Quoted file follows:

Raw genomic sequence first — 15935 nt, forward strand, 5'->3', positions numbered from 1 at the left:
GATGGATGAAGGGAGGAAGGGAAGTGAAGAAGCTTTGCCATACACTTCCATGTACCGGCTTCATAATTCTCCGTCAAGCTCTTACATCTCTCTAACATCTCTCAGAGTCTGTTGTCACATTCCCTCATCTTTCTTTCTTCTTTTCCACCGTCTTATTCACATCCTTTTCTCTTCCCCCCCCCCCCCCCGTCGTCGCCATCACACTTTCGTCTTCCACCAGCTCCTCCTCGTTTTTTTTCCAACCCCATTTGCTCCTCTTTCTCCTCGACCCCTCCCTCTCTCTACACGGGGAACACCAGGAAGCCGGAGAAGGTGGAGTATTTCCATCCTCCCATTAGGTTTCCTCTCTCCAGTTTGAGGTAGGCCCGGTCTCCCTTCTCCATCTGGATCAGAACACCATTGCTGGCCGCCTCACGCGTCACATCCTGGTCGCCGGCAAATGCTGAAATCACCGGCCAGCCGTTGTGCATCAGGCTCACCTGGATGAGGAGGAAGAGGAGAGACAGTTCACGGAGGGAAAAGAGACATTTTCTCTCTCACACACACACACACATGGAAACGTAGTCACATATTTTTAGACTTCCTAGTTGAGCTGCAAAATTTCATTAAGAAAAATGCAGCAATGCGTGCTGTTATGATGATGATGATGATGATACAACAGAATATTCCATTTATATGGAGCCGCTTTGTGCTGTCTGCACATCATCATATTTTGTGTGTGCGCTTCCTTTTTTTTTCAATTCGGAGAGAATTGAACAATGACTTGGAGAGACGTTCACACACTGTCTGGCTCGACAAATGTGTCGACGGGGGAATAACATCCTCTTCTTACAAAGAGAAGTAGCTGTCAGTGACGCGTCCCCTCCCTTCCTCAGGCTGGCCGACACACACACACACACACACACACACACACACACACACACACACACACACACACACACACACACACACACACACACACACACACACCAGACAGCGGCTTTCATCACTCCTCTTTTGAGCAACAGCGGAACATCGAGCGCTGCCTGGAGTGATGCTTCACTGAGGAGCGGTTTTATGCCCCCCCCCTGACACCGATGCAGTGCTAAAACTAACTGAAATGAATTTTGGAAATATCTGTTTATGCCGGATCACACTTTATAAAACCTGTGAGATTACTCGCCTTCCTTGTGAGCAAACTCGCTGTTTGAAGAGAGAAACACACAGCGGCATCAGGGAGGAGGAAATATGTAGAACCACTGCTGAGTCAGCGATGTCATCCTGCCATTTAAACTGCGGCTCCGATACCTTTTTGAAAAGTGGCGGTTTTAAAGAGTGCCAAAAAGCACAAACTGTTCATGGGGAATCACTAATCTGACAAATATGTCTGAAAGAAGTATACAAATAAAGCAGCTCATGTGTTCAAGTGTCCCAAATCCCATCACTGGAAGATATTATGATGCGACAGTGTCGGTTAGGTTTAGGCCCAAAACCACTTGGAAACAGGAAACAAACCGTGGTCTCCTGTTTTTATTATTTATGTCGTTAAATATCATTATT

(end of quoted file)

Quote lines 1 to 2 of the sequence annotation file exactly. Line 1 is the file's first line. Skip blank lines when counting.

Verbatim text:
Raw genomic sequence first — 15935 nt, forward strand, 5'->3', positions numbered from 1 at the left:
GATGGATGAAGGGAGGAAGGGAAGTGAAGAAGCTTTGCCATACACTTCCATGTACCGGCTTCATAATTCTCCGTCAAGCTCTTACATCTCTCTAACATCTCTCAGAGTCTGTTGTCACATTCCCTCATCTTTCTTTCTTCTTTTCCACCGTCTTATTCACATCCTTTTCTCTTCCCCCCCCCCCCCCCGTCGTCGCCATCACACTTTCGTCTTCCACCAGCTCCTCCTCGTTTTTTTTCCAACCCCATTTGCTCCTCTTTCTCCTCGACCCCTCCCTCTCTCTACACGGGGAACACCAGGAAGCCGGAGAAGGTGGAGTATTTCCATCCTCCCATTAGGTTTCCTCTCTCCAGTTTGAGGTAGGCCCGGTCTCCCTTCTCCATCTGGATCAGAACACCATTGCTGGCCGCCTCACGCGTCACATCCTGGTCGCCGGCAAATGCTGAAATCACCGGCCAGCCGTTGTGCATCAGGCTCACCTGGATGAGGAGGAAGAGGAGAGACAGTTCACGGAGGGAAAAGAGACATTTTCTCTCTCACACACACACACACATGGAAACGTAGTCACATATTTTTAGACTTCCTAGTTGAGCTGCAAAATTTCATTAAGAAAAATGCAGCAATGCGTGCTGTTATGATGATGATGATGATGATACAACAGAATATTCCATTTATATGGAGCCGCTTTGTGCTGTCTGCACATCATCATATTTTGTGTGTGCGCTTCCTTTTTTTTTCAATTCGGAGAGAATTGAACAATGACTTGGAGAGACGTTCACACACTGTCTGGCTCGACAAATGTGTCGACGGGGGAATAACATCCTCTTCTTACAAAGAGAAGTAGCTGTCAGTGACGCGTCCCCTCCCTTCCTCAGGCTGGCCGACACACACACACACACACACACACACACACACACACACACACACACACACACACACACACACACACACACACACACACACACACACCAGACAGCGGCTTTCATCACTCCTCTTTTGAGCAACAGCGGAACATCGAGCGCTGCCTGGAGTGATGCTTCACTGAGGAGCGGTTTTATGCCCCCCCCCTGACACCGATGCAGTGCTAAAACTAACTGAAATGAATTTTGGAAATATCTGTTTATGCCGGATCACACTTTATAAAACCTGTGAGATTACTCGCCTTCCTTGTGAGCAAACTCGCTGTTTGAAGAGAGAAACACACAGCGGCATCAGGGAGGAGGAAATATGTAGAACCACTGCTGAGTCAGCGATGTCATCCTGCCATTTAAACTGCGGCTCCGATACCTTTTTGAAAAGTGGCGGTTTTAAAGAGTGCCAAAAAGCACAAACTGTTCATGGGGAATCACTAATCTGACAAATATGTCTGAAAGAAGTATACAAATAAAGCAGCTCATGTGTTCAAGTGTCCCAAATCCCATCACTGGAAGATATTATGATGCGACAGTGTCGGTTAGGTTTAGGCCCAAAACCACTTGGAAACAGGAAACAAACCGTGGTCTCCTGTTTTTATTATTTATGTCGTTAAATATCATTATT